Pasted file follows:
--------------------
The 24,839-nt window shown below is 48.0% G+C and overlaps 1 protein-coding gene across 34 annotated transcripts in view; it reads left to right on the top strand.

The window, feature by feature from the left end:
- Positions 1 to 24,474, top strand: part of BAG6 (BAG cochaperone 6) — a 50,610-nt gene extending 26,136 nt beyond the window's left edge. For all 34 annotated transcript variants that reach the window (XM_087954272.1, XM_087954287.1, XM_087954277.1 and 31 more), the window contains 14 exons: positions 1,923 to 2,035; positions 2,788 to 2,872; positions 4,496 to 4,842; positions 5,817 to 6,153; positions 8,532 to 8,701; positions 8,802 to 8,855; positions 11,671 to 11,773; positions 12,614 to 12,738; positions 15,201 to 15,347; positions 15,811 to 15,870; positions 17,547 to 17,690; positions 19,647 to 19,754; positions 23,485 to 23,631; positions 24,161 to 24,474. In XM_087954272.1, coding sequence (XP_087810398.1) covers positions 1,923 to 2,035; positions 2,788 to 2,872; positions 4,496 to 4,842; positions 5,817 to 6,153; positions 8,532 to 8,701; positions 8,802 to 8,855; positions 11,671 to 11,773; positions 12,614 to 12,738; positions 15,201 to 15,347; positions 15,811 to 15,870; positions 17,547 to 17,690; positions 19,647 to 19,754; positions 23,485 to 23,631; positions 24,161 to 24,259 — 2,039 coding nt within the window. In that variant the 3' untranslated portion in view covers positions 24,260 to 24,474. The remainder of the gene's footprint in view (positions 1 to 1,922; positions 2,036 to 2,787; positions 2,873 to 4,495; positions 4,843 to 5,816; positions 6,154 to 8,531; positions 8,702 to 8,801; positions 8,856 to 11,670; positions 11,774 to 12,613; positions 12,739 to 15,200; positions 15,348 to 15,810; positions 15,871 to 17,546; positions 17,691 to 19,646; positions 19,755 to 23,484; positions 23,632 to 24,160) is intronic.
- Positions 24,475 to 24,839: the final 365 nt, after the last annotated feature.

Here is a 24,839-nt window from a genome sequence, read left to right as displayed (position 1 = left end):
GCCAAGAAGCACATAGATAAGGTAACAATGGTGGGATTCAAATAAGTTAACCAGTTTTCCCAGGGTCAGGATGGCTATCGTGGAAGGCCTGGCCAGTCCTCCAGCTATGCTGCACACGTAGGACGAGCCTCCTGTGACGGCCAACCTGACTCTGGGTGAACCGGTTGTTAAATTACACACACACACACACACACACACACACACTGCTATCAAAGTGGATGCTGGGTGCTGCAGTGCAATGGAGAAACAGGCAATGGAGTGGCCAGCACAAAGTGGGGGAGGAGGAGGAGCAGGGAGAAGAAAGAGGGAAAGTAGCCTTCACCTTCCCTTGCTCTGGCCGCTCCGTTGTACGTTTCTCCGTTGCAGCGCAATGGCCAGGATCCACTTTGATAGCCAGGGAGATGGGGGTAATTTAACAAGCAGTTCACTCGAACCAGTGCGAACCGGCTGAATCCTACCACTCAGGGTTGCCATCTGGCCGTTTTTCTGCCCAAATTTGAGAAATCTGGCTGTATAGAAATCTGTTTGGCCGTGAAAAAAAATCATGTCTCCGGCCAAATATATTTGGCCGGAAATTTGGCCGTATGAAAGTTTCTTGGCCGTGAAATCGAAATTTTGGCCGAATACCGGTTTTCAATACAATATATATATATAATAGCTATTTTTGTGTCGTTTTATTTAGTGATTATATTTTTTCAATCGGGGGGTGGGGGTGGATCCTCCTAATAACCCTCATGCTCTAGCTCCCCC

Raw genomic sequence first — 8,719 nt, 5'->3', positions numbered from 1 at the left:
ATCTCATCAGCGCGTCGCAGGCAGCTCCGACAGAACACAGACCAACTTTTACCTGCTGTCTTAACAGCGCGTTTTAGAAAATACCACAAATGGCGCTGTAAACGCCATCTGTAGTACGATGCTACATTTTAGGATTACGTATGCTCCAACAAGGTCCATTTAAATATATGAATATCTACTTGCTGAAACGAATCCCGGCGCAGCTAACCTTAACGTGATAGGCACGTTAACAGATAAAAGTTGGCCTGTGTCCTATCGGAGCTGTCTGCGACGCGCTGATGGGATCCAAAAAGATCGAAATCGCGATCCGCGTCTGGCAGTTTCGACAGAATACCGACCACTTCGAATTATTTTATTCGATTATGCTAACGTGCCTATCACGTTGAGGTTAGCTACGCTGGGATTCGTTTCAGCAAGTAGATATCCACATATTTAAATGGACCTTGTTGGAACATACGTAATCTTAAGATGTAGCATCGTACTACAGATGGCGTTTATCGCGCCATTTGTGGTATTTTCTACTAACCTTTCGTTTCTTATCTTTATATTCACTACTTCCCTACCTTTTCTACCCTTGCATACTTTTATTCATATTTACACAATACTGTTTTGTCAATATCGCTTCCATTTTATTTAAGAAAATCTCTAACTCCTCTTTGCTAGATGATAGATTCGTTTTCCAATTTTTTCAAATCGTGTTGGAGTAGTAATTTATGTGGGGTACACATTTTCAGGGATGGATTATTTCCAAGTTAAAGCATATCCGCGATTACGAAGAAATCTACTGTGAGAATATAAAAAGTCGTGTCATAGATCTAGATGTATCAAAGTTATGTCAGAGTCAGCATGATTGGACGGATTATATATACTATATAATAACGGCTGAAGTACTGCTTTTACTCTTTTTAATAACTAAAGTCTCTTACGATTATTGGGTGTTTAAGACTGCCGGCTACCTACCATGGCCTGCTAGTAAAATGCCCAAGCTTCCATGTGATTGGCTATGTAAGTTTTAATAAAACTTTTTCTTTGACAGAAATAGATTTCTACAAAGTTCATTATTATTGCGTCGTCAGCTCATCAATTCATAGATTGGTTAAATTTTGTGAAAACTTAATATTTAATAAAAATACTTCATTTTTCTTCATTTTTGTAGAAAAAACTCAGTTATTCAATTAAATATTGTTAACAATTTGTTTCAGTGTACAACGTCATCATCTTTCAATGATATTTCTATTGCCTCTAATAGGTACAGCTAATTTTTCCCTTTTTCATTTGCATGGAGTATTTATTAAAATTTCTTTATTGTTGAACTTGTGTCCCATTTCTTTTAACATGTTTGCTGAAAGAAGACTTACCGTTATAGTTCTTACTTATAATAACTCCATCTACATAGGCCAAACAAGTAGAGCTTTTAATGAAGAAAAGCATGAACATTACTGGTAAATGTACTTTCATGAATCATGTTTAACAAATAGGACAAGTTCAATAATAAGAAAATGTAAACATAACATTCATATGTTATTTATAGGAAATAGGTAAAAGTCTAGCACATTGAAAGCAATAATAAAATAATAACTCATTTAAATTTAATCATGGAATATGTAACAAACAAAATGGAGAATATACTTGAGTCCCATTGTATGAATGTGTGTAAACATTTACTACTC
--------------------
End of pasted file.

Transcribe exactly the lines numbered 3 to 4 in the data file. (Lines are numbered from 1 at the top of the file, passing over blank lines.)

- Positions 1 to 24,474, top strand: part of BAG6 (BAG cochaperone 6) — a 50,610-nt gene extending 26,136 nt beyond the window's left edge. For all 34 annotated transcript variants that reach the window (XM_087954272.1, XM_087954287.1, XM_087954277.1 and 31 more), the window contains 14 exons: positions 1,923 to 2,035; positions 2,788 to 2,872; positions 4,496 to 4,842; positions 5,817 to 6,153; positions 8,532 to 8,701; positions 8,802 to 8,855; positions 11,671 to 11,773; positions 12,614 to 12,738; positions 15,201 to 15,347; positions 15,811 to 15,870; positions 17,547 to 17,690; positions 19,647 to 19,754; positions 23,485 to 23,631; positions 24,161 to 24,474. In XM_087954272.1, coding sequence (XP_087810398.1) covers positions 1,923 to 2,035; positions 2,788 to 2,872; positions 4,496 to 4,842; positions 5,817 to 6,153; positions 8,532 to 8,701; positions 8,802 to 8,855; positions 11,671 to 11,773; positions 12,614 to 12,738; positions 15,201 to 15,347; positions 15,811 to 15,870; positions 17,547 to 17,690; positions 19,647 to 19,754; positions 23,485 to 23,631; positions 24,161 to 24,259 — 2,039 coding nt within the window. In that variant the 3' untranslated portion in view covers positions 24,260 to 24,474. The remainder of the gene's footprint in view (positions 1 to 1,922; positions 2,036 to 2,787; positions 2,873 to 4,495; positions 4,843 to 5,816; positions 6,154 to 8,531; positions 8,702 to 8,801; positions 8,856 to 11,670; positions 11,774 to 12,613; positions 12,739 to 15,200; positions 15,348 to 15,810; positions 15,871 to 17,546; positions 17,691 to 19,646; positions 19,755 to 23,484; positions 23,632 to 24,160) is intronic.
- Positions 24,475 to 24,839: the final 365 nt, after the last annotated feature.